389145881_51ca090bb2_zDuring its May term, the Illinois Supreme Court heard oral arguments in Henderson Square Condominium Association v. LAB Townhomes, a case posing several related questions about the scope of a developer’s tort duties in connection with a several-years-old building. Our detailed summary of the facts and lower court holdings in Henderson Square is here.

The plaintiffs sued various developers and individuals involved in a condominium development, alleging that the defendant had entered into a contract to develop the mixed use project in the City of Chicago. Plaintiffs allege that defendants began to market individual units in 1996, selling units through a form sales contract. After the owners began to occupy the units, certain units began to experience water damage. The Board retained a restoration consultant to investigate; the consultant concluded that the workmanship issues would be very difficult, if not impossible, to remedy without substantial reconstruction of the units. A contractor confirmed the extent of the alleged defects, as well as concluding that the defects couldn’t have been discovered without extensive testing and partial demolition of the units.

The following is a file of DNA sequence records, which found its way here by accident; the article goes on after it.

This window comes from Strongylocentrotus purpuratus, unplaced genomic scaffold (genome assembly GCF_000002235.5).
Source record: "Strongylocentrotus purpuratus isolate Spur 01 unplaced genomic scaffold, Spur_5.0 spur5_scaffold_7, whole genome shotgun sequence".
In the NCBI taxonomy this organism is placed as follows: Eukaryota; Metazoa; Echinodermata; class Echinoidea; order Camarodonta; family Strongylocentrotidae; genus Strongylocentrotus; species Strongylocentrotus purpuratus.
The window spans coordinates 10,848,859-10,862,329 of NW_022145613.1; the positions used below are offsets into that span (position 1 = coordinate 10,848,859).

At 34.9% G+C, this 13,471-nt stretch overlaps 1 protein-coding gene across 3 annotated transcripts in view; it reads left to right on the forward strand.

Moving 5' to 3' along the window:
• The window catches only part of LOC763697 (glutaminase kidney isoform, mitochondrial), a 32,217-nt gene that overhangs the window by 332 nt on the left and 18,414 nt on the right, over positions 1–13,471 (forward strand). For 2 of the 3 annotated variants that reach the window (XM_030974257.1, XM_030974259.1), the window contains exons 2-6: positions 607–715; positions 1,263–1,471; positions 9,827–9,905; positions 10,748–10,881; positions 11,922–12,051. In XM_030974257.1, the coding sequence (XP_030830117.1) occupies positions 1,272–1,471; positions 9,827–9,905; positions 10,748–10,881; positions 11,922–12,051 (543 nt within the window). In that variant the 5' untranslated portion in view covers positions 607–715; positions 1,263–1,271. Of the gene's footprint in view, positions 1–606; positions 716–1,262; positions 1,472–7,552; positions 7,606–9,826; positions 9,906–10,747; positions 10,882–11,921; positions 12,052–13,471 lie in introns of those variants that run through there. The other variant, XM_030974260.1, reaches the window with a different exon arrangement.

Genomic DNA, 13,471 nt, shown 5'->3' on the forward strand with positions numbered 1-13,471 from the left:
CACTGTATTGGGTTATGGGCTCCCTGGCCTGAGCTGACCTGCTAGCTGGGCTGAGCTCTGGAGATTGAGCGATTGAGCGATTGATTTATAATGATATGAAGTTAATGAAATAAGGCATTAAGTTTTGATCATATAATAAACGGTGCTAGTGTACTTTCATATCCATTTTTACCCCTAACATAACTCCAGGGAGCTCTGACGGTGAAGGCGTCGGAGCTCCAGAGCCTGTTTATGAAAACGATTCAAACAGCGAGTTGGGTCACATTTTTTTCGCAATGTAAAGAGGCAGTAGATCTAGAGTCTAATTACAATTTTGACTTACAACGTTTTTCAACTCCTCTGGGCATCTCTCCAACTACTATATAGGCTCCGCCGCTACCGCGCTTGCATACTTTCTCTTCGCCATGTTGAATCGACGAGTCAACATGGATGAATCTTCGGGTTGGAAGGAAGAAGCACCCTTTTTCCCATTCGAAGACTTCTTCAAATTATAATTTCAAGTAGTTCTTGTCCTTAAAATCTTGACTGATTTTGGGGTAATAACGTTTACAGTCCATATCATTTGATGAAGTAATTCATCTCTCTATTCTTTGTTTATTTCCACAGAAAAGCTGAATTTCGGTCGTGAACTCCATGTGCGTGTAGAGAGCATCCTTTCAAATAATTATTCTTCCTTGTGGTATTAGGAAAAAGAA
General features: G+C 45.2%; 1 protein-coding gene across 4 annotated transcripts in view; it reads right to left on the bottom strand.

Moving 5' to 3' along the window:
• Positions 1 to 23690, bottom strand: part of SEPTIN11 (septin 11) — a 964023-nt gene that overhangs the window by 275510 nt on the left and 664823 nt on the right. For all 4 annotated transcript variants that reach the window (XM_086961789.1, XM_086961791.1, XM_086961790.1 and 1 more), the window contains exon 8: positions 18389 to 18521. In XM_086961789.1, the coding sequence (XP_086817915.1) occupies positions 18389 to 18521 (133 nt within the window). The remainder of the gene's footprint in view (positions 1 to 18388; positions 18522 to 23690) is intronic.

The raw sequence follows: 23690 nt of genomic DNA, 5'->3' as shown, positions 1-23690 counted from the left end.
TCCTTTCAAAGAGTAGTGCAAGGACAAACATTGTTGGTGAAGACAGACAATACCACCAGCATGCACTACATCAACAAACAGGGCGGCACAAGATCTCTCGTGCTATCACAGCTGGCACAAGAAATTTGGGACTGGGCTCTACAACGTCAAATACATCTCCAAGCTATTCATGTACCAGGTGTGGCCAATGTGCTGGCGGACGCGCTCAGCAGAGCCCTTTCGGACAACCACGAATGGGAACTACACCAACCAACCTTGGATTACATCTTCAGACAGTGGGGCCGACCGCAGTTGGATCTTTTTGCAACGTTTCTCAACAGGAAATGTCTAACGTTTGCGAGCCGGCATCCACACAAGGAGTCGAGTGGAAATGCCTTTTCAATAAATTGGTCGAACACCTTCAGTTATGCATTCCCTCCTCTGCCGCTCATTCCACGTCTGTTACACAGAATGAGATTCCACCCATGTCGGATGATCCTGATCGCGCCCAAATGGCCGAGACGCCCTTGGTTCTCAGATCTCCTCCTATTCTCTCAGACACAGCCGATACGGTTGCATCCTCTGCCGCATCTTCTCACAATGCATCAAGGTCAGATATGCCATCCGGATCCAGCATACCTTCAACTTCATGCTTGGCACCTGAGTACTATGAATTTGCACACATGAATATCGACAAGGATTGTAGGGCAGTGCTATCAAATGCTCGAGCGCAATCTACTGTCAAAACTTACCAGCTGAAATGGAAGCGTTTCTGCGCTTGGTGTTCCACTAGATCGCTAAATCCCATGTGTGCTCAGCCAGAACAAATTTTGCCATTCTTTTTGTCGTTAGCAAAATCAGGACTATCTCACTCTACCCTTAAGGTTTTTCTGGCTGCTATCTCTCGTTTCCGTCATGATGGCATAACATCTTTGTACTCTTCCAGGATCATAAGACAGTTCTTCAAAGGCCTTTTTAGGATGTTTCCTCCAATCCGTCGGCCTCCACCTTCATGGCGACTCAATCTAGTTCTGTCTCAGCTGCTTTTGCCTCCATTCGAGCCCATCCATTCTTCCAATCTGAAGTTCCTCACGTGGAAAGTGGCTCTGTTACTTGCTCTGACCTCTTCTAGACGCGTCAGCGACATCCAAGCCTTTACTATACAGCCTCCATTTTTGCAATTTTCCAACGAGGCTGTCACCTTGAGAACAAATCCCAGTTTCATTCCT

The plaintiffs sued for (1) breach of the implied warranty of habitability, (2) fraud, (3) negligence, (4) breach of Chicago Municipal Code Section 13-72-030, and (5) breach of fiduciary duty. The defendants moved to dismiss counts I-III as time-barred. The trial court agreed and dismissed those claims. The plaintiff filed an amended complaint, and the trial court dismissed on defendant’s motion. The Appelate Court reversed.